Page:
The developing of a new cell tower requires juggling several complex factors. A property owner must make sure their real estate is properly appraised, that they are abiding by local zoning laws, and that they have a strong lease agreement. Another major factor to consider is the environmental impact of a cell site and if local or state laws will restrict construction.

FCC Authority in Environmental Inspections

While the Environmental Protectional Agency (EPA) often oversees how local industries are regulated with regards to the environment, with wireless telecommunication, the Federal Communication Commission (FCC) handles the majority of the oversite in this area. These regulations are enforced through the National Environmental Policy Act (NEPA), which requires federal agencies to evaluate the environmental impact of federal policies. Based on this law, the FCC has the authority to inspect towers to determine their environmental impact and enforce regulations to ensure environmental conservation.

What this means for current or potential cell tower owners is that the FCC can approve or deny a license based on a tower’s environmental protection. For example, if installing a new tower on a piece of land may impact local ecosystems, then the FCC may deny a license. A property owner and wireless provider can issue a new site plan to get the tower approved, but it would need to consider how.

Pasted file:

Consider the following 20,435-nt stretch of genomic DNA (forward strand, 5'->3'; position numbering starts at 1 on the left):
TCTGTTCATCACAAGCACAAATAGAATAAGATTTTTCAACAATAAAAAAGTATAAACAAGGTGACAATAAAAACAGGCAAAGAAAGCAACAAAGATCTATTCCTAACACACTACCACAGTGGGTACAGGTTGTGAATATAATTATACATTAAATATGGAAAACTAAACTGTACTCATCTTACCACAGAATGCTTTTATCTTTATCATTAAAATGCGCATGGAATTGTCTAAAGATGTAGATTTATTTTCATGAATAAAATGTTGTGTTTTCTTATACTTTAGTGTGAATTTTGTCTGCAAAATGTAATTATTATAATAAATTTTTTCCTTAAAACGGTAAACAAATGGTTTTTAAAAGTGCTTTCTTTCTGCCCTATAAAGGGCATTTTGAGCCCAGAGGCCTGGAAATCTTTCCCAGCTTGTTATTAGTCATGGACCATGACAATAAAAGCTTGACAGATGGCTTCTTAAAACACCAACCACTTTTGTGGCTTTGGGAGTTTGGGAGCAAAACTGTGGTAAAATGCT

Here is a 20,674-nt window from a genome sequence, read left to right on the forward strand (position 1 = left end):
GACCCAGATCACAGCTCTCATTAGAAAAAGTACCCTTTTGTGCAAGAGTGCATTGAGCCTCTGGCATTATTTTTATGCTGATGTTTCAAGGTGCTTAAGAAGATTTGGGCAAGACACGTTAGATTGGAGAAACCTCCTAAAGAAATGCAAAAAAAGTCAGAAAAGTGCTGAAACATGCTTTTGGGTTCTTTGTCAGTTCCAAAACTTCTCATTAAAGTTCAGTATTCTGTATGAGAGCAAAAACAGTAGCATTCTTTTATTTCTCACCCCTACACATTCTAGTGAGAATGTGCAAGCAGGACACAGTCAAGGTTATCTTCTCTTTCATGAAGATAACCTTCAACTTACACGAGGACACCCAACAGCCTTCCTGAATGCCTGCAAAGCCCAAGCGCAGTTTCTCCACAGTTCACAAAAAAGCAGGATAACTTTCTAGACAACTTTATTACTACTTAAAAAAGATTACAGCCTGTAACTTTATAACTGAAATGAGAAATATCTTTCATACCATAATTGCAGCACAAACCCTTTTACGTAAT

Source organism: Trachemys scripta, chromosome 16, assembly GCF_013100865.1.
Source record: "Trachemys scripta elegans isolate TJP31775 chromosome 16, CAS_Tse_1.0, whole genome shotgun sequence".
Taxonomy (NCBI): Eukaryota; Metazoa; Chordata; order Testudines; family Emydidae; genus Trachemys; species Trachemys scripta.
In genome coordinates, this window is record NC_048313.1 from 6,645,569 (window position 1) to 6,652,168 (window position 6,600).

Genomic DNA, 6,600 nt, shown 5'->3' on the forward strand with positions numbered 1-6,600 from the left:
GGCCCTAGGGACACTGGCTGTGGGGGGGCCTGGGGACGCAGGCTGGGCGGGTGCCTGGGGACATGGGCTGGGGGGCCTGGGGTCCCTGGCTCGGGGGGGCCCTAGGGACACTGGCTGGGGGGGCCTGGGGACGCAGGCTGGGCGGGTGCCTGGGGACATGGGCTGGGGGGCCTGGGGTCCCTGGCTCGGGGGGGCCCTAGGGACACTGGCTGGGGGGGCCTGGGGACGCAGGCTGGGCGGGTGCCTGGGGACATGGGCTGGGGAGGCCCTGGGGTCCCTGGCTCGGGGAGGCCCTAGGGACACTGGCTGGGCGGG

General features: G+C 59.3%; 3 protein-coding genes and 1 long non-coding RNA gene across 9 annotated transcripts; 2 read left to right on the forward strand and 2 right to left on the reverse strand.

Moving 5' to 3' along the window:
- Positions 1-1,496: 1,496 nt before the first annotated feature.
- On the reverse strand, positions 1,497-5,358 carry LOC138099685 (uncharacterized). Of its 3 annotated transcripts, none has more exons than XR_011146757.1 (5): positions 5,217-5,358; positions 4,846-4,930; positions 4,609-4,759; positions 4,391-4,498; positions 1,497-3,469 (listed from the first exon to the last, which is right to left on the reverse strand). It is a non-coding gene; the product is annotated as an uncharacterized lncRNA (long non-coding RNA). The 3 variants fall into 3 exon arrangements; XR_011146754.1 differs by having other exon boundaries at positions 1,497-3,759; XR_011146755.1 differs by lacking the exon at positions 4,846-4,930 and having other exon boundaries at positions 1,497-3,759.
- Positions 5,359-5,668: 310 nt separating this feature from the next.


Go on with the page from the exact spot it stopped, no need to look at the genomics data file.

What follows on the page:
Considering Environmental Factors During Cell Tower Development

While the FCC has the authority to enforce environmental protections, the commission may not inspect every tower or license application thoroughly. Rather, the FCC tends to license large wireless providers who operate in a general geographic area and may only require a NEPA filing and environmental assessment (EA) to ensure a new facility meets federal regulations during a pre-construction review. EAs are often required for only eight scenarios as outlined by Title 47 § 1.1307, which include:

  • Cell towers in designated wilderness area.
  • Cell towers in designated wildlife preserve.
  • Cell towers that may affect threatened or endangered species, designated critical habitats, or may jeopardize the continued existence of any proposed endangered or threatened species
  • Cell towers that could affect local districts, sites, buildings, structures, or objects that have historical, cultural, or archeological significance
  • Cell towers that may affect indigenous religious sites
  • Cell towers in floodplains
  • Cell towers that may require significant construction and change to local ecosystems, including wetlands, forests, and waterways
  • Antenna towers and/or supporting structures that use high intensity white lights and are located in residential neighborhoods

Local zoning laws may play a major role in getting approval for a new cell site and fulfilling environmental protections. Local and state agencies have unique procedures for evaluating the impact of a cell site. While some areas may require a simple process to get approval, others are more stringent.

In either situation, your best option is to speak to Colorado wireless telecommunications attorney about your case. At Welsh Law, LLC, our founding attorney has more than 20 years of experience representing clients in wireless telecommunication disputes and agreements. He can sit down with you in a free initial consultation and discuss how to get a fair deal in your case. Call us at (720) 836-1777 today.